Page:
If that is not enough you need to be specific about what it is you want from me...
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Old Posted Jan 10, 2010, 4:29 AM
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Interesting thread. I can't really contribute much as my city is already known for it's sprawl and is North American. But, I've seen suburbs in Europe and they look just as bad (or if anything slightly better but not much) as American. But, I never knew so much of cities like Stockholm, Copenhagen, Paris, etc. were like this. Especially cities that are very liberal (which tends to mean focus on urban centres than suburbs, see Seattle, NYC, Madison, Boston, Vancouver, etc. vs Phoenix, Nashville, Atlanta, Houston, Jacksonville, etc.) or in liberal areas. And not to mention the fact that land is less scarce than wide open America or Canada or Austr.
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Old Posted Jan 10, 2010, 5:28 AM
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^one's ideology shouldn't affect one's liking of having space and nature around one..

I'm not a suburb person myself, but for families with children I think it's a great thing..
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Old Posted Jan 10, 2010, 5:32 AM
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^I guess. It's just liberal minded folks tend to be "going green" and about sustainability, environment, etc. and think suburbs are bad for the environment rather than conservatives.
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Old Posted Jan 10, 2010, 8:32 AM
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^I think that's a US thing - here in Denmark suburbs aren't frowned upon - quite the opposite where it's seen as a way to get out into nature with trees and flowers and lawns and lakes nearby etc etc..
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Old Posted Jan 19, 2010, 12:55 AM
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Excellent thread on suburbs in the Netherlands:

http://www.skyscrapercity.com/showthread.php?t=560898
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Old Posted Jan 20, 2010, 5:14 AM
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^the Dutch suburbs looks really good from above and have definitely influenced many of the newer projects up here..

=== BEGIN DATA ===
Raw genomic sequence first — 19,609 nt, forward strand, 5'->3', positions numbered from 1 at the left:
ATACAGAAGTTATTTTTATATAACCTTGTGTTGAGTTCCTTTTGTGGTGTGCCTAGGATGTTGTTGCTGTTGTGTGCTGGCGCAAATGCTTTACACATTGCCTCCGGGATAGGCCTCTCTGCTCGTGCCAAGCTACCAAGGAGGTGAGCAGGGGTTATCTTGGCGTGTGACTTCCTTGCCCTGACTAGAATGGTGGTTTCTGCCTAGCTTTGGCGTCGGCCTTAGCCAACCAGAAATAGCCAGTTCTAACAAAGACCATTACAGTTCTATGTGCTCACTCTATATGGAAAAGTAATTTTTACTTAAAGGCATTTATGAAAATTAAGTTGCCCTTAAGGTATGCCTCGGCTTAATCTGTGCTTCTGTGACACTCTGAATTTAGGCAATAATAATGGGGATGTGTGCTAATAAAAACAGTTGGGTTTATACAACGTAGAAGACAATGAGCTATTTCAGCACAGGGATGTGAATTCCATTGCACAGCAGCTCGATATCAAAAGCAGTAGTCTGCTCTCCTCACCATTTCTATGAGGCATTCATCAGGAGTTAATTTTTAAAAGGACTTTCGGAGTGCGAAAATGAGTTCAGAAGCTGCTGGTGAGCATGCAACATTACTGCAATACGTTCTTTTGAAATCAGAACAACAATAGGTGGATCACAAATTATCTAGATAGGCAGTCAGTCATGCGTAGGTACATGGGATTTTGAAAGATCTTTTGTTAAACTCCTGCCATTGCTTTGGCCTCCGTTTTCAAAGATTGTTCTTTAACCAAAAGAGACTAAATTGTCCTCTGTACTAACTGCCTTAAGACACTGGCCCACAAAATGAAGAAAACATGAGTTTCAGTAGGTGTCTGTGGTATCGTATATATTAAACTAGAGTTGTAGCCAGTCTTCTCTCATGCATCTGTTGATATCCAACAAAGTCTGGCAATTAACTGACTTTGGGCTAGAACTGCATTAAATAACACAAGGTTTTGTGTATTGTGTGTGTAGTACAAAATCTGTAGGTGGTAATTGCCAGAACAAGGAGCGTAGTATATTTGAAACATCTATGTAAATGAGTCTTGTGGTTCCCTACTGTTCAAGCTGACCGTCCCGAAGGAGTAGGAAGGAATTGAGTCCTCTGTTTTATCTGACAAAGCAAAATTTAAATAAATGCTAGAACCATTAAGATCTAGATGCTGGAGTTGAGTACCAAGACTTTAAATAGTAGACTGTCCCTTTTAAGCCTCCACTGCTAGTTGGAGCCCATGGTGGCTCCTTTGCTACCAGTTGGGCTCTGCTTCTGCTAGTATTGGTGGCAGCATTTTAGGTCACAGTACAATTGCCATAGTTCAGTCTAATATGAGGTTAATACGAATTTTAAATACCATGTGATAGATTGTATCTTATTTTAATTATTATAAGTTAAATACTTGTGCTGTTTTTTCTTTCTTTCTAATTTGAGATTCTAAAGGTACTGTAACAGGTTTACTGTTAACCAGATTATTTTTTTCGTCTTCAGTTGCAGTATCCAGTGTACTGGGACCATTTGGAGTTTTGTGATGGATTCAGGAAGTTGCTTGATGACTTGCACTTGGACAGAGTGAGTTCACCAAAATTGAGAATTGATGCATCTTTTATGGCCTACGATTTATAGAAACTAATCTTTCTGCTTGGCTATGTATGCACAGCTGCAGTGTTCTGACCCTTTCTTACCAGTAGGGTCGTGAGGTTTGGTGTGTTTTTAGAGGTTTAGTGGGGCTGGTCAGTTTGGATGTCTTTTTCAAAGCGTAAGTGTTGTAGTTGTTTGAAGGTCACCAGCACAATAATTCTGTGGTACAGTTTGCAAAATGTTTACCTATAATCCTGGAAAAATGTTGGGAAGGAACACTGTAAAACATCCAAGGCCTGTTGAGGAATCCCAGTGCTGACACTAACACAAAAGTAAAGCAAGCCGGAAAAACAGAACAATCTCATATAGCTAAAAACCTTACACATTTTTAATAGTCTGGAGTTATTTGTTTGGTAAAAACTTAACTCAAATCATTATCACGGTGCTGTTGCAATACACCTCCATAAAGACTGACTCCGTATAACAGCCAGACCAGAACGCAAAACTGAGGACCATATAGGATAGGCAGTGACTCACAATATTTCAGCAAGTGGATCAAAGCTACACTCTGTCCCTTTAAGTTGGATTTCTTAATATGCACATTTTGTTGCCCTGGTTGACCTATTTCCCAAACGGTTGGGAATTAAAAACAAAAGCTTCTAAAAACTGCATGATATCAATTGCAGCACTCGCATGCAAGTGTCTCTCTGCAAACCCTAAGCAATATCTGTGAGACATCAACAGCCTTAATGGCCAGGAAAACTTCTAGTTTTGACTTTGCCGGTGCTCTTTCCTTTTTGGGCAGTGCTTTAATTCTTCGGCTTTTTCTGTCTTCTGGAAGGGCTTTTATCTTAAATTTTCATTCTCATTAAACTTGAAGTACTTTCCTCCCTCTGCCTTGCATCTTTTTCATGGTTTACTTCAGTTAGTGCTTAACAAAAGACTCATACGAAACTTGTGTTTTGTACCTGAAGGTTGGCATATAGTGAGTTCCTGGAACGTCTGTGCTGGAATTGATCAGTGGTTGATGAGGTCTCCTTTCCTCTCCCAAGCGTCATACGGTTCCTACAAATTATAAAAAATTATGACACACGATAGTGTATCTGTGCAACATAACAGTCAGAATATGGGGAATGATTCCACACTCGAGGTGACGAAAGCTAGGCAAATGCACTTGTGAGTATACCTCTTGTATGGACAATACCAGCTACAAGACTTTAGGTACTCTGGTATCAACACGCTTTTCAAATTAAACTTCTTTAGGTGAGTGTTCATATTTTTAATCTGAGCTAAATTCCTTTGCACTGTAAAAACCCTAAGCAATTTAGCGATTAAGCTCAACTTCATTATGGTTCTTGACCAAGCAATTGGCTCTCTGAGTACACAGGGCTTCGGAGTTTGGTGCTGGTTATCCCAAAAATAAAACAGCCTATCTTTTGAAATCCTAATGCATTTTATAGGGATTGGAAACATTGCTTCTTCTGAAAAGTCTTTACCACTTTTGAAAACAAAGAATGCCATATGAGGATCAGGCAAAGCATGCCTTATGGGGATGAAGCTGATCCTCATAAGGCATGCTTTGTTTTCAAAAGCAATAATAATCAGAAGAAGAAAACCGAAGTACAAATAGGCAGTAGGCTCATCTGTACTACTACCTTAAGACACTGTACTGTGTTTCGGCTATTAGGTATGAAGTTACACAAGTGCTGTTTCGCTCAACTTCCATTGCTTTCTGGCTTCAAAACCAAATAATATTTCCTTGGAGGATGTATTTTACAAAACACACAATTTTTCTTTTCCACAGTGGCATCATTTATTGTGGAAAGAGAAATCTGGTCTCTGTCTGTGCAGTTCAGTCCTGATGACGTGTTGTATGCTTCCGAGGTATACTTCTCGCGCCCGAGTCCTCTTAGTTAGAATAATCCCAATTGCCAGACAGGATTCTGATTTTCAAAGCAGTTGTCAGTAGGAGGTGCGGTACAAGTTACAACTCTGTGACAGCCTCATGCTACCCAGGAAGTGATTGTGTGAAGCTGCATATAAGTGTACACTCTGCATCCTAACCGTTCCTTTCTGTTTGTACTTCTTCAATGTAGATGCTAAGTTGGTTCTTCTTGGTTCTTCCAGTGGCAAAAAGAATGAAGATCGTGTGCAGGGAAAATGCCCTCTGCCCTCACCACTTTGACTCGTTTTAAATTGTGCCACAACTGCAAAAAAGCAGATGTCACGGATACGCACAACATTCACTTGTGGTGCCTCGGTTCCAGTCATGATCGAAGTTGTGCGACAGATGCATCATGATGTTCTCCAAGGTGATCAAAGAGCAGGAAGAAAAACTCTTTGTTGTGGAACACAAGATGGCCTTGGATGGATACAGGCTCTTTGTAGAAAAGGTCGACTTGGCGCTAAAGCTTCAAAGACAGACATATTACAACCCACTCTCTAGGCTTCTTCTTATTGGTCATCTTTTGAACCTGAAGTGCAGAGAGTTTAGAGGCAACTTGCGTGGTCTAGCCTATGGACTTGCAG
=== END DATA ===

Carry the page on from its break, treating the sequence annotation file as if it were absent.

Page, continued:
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Old Posted Jan 22, 2010, 9:10 PM
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Google Streetview now covers nearly all of Denmark including all of Copenhagen's suburbs so those interested in can take a look


http://maps.google.dk/?ie=UTF8&t=h&l...,0.057292&z=15
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Old Posted Jan 23, 2010, 12:49 PM
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Copenhagen suburbia, while looking more sprawly than Stockholm's at first glance, does on a closer look seem to me to be far more a continuous integrated street-grid. Stockholm suburbia can be defined as enclave after enclave of either row-houses/villas or commie-blocks/post-commie-blocks. very, very rarely does one suburbs layout integrate with anything other then a freeway or commuter-rail/subway. Here the suburbs are pretty much all introverted with "green connections" in between, "green connections" that act almost invariably as barriers (which was the original intention!). The modernist suburbia has been realized in Stockholm in all it's sprawly magnificence and this is sadly still how 95+% of Stockholm planning is done even today.
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Old Posted Jan 24, 2010, 12:26 PM
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^it's pretty funny how two so simular nations and cultures and gone in fairly separate directions when it comes to suburban city building..

( but of course the difference in terrain is also a factor )


I see Sweden too is covered by Google Streetview now - just took a virtual walk around Kista like back at the 08 meet

http://maps.google.dk/?ie=UTF8&ll=59...8.23,,0,-16.52